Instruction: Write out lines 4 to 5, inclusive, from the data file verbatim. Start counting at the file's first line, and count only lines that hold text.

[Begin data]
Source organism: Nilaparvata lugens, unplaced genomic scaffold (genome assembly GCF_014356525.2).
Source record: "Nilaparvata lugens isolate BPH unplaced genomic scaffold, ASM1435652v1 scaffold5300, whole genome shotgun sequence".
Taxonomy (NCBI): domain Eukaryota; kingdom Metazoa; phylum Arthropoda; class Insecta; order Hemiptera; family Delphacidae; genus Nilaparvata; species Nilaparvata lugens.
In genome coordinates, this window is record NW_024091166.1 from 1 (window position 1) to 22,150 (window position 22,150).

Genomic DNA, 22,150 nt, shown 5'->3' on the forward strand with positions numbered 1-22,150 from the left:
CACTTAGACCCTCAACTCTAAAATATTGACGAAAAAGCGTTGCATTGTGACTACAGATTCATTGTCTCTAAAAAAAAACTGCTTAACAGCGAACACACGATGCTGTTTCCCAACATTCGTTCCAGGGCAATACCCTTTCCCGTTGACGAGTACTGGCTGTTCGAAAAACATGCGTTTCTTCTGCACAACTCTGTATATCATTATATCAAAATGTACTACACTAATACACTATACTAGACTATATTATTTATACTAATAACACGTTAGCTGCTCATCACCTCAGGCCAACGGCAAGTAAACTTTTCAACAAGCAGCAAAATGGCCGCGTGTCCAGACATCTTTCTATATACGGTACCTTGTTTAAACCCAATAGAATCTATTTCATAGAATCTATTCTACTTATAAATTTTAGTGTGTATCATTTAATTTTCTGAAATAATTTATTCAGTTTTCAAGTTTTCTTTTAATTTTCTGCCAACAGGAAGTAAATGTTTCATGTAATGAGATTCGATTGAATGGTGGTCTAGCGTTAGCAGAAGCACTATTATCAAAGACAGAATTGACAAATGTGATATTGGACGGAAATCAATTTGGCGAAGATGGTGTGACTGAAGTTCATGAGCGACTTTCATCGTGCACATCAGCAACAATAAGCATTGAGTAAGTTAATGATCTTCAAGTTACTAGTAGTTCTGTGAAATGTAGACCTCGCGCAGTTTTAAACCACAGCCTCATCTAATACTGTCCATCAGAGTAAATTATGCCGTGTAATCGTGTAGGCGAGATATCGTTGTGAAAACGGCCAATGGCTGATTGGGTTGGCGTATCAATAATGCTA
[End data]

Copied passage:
In genome coordinates, this window is record NW_024091166.1 from 1 (window position 1) to 22,150 (window position 22,150).

Genomic DNA, 22,150 nt, shown 5'->3' on the forward strand with positions numbered 1-22,150 from the left: